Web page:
The Whale director Darren Aronofsky isn’t on board with criticisms of Brendan Fraser’s radical, Oscar-buzzed transformation to portray the film’s 600-pound protagonist.
Though Fraser has long said he approached portraying Charlie — a reclusive, gay college professor struggling to reconnect with his estranged daughter (Sadie Sink) in the final days of his life — from a place of empathy and love, some critics have labeled the film as “abhor” for its presentation of Charlie’s physicality. Writer Roxane Gay even published a full New York Times opinion piece on the project, in which she called the film an “exploitative” and “sometimes cruel” spectacle.
“Actors have been using makeup since the beginning of acting — that’s one of their tools,” Aronofsky told Yahoo! Entertainment when asked about anticipating that reaction when casting Fraser in the role. “And the lengths we went to portray the realism of the make-up has never been done before. One of my first calls after casting Brendan was to my makeup artist, Adrien Morot. I asked him, ‘Can we do something that’s realistic ?’ Because if it’s going to look like a joke, then we shouldn’t do it.”
Taylor Hill/WireImage; A24 Darren Aronofsky says ‘The Whale’ controversy ‘makes no sense’ to him.
While Morot has an Oscar nomination for his work on 2010’s Barney’s Versionand seemingly applied the same prowess to the digitally crafted prosthetics fitted to Fraser’s body, many still took issue with the way the film handles Charlie’s humanity.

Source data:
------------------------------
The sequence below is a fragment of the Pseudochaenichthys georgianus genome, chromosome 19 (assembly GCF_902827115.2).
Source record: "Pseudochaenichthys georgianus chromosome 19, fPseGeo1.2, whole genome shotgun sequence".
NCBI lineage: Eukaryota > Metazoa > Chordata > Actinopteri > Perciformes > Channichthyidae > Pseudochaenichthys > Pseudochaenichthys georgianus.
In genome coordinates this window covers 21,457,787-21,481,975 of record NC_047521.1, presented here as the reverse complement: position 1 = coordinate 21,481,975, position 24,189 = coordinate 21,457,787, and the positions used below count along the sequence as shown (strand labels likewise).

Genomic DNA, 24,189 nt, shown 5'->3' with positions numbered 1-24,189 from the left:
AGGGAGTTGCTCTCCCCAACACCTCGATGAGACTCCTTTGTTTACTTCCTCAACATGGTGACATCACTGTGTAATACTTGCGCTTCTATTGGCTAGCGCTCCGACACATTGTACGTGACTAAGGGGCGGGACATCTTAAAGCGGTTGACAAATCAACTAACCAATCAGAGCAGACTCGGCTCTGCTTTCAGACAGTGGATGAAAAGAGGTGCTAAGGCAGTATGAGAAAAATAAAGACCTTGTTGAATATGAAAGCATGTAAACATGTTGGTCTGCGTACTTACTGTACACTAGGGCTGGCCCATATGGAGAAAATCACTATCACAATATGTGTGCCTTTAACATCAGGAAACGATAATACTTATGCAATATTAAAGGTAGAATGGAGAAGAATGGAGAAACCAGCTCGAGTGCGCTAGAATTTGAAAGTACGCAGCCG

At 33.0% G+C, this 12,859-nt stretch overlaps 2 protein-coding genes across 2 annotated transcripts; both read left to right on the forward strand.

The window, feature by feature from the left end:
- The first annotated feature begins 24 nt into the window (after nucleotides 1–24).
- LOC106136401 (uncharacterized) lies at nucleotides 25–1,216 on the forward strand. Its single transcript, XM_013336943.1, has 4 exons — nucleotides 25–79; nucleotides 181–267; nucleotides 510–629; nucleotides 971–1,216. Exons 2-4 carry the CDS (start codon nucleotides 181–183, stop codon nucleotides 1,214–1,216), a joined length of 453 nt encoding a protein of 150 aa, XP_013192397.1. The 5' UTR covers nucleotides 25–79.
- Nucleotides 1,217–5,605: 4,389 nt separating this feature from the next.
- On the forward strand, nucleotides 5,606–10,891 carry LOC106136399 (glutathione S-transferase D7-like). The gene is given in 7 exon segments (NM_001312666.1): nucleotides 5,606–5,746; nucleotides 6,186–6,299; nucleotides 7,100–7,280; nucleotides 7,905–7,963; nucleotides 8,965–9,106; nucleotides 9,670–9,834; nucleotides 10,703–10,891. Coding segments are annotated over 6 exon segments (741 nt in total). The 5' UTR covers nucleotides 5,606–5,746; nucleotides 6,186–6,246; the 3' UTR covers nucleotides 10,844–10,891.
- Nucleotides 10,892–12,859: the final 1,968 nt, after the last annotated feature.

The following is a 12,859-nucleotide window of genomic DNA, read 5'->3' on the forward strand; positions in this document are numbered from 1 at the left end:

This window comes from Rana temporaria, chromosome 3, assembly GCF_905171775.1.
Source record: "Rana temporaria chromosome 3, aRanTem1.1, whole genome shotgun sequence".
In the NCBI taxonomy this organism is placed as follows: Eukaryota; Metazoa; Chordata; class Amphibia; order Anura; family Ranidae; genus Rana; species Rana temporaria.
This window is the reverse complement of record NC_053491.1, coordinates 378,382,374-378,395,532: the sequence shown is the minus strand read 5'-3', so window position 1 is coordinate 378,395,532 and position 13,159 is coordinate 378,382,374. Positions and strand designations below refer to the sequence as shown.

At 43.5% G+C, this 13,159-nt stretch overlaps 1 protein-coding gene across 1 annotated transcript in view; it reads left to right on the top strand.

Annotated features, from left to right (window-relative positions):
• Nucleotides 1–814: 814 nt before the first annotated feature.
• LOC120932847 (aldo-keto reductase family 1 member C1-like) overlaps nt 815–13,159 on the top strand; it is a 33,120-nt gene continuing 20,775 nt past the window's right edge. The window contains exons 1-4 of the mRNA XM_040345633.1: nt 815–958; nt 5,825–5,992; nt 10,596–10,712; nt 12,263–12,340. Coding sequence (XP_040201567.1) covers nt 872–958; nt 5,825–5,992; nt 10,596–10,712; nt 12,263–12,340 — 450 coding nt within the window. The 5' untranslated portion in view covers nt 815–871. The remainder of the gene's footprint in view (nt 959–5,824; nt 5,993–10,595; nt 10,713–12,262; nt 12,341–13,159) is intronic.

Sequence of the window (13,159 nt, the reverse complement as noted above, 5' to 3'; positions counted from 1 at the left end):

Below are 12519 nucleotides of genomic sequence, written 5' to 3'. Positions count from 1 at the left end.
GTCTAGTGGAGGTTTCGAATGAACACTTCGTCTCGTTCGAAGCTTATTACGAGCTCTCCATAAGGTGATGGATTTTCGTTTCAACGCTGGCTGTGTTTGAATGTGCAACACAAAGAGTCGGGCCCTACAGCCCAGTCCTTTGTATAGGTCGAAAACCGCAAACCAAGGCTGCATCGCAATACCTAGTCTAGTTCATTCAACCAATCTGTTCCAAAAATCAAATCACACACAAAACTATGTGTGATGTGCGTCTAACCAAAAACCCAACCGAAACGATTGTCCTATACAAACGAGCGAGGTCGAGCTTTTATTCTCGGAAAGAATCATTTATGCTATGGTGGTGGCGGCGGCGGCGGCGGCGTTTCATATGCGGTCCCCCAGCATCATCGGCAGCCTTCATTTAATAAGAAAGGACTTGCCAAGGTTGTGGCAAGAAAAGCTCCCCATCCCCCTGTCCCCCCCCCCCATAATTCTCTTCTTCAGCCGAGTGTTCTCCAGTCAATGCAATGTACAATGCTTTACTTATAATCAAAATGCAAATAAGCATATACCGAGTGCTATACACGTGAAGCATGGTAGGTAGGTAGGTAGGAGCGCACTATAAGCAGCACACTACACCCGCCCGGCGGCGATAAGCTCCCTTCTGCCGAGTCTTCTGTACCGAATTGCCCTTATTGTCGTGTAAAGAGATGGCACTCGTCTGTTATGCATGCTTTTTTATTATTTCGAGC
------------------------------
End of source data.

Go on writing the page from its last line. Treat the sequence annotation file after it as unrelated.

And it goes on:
“People with obesity are generally written as bad guys or as punchlines,” Aronofsky continued. “We wanted to create a fully worked-out character who has bad parts about him and good parts about him; Charlie is very selfish, but he’s also full of love and is seeking forgiveness. So [the controversy] makes no sense to me. Brendan Fraser is the right actor to play this role, and the film is an exercise in empathy.”
Speaking to EW, Fraser also stressed that his portrayal came from a place of respect: “This is one man’s story. It’s not representative of everyone who lives with a body such as Charlie’s,” he said of writer Samuel D. Hunter’s adaptation of his own stage play, which he wrote with inspiration from personal experience.
A24 Brendan Fraser makes an emotional comeback in ‘The Whale’
“What we’ve seen with body types in films prior to this one — I looked at a lot of them. I think that those costumes, whether they were ill-intentioned or otherwise, they put quotation marks around a person who lives with obesity And it might just be because it [was] an athletic actor inside a silhouette of a costume that was filled with cotton padding, and there’s a disconnect. That didn’t exist in the design of Charlie,” Fraser continued. “He does have a mobility issue, he does perspire profusely, he doesn’t look well, he doesn’t eat for pleasure, he has flaws, he’s someone who’s still, despite all of these things, somehow, eternally optimistic. He needed to make a decision about whether to just not exist or to lean into what he knew he cared about books, literature, teaching, and being an educator and drawing out truth and honesty from people as a way to their redemption.”
The Whale is now playing in limited theatrical release via A24. Watch EW’s Awardist interview with Fraser above.
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